Business insurance premiums continue to soften - except for this one risk

Business insurance premiums continue to soften - except for this one risk | Insurance Business

Business insurance premiums continue to soften - except for this one risk

While the average total cost of risk last year softened, cyber insurance costs saw a significant increase instead, one recent survey has found.

Advisen’s RIMS Benchmark Survey for 2018 found that despite record-breaking natural catastrophes, the average total cost of risk (TCOR) saw a 3% drop last year – reflecting a four-year trend of decreases. Specifically, TCOR decreased from $10.07 per $1,000 of revenue in 2016 to $9.75 per $1,000 of revenue in 2017.

The decline was driven by decreases in property, liability, workers’ compensation, management liability, and professional liability costs, RIMS said. A drop in overall risk management administration costs was also suggested as a factor in the decline of TCOR.

“Market conditions are favorable for insurance buyers,” commented Advisen co-founder and chief strategy officer David Bradford. “A competitive insurance market resulting from a chronic overabundance of risk capital strongly contributed to TCOR decreasing steadily since 2013.”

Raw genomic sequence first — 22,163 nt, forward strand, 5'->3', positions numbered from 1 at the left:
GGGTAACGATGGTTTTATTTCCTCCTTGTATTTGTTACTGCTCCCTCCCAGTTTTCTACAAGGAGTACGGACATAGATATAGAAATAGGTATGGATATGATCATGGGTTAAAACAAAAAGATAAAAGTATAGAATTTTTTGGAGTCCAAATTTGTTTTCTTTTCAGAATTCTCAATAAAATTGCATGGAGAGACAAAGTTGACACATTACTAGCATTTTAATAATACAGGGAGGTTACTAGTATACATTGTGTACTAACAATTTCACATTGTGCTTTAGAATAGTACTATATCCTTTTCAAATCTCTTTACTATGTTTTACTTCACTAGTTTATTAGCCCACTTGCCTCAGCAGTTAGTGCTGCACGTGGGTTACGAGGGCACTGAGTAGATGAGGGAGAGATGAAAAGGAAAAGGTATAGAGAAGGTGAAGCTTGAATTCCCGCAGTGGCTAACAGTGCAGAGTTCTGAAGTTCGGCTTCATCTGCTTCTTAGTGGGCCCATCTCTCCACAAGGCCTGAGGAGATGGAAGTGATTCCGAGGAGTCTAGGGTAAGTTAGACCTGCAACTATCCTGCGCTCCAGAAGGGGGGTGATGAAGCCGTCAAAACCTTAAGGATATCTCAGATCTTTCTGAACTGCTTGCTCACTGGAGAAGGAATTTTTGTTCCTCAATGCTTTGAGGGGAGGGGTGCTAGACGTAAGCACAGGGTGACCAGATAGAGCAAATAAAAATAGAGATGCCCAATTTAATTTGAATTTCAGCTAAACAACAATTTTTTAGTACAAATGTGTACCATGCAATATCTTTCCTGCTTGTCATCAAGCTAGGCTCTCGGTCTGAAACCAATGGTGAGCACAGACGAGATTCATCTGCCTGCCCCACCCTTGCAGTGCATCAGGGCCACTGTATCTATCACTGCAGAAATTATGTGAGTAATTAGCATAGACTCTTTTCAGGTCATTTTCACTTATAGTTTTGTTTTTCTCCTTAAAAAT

Interestingly, the survey found that cyber insurance is the only category that did not show any price softening.

According to the survey, the average cost of cyber insurance per $1,000 of revenue rose 33% in 2017, to $0.28, up from $0.21 a year earlier. It was also found that average insurance premiums per employee increased by 9%. Advisen additionally noted that over the last six years, the proportion of companies purchasing cyber insurance has increased from 35% in 2011 to 65% in 2017.

RIMS said that cyber liability coverage – originally a part of E&O coverage – is increasingly becoming more specialized and complex. Of the various types of cyber liability insurance, data breach coverage is the type most sought after by businesses, followed by cyber business interruption, cyber extortion, funds transfer fraud, and system failure.

CFO reported that the education, banking, and healthcare industries were the top buyers of cyber insurance in 2017.

 

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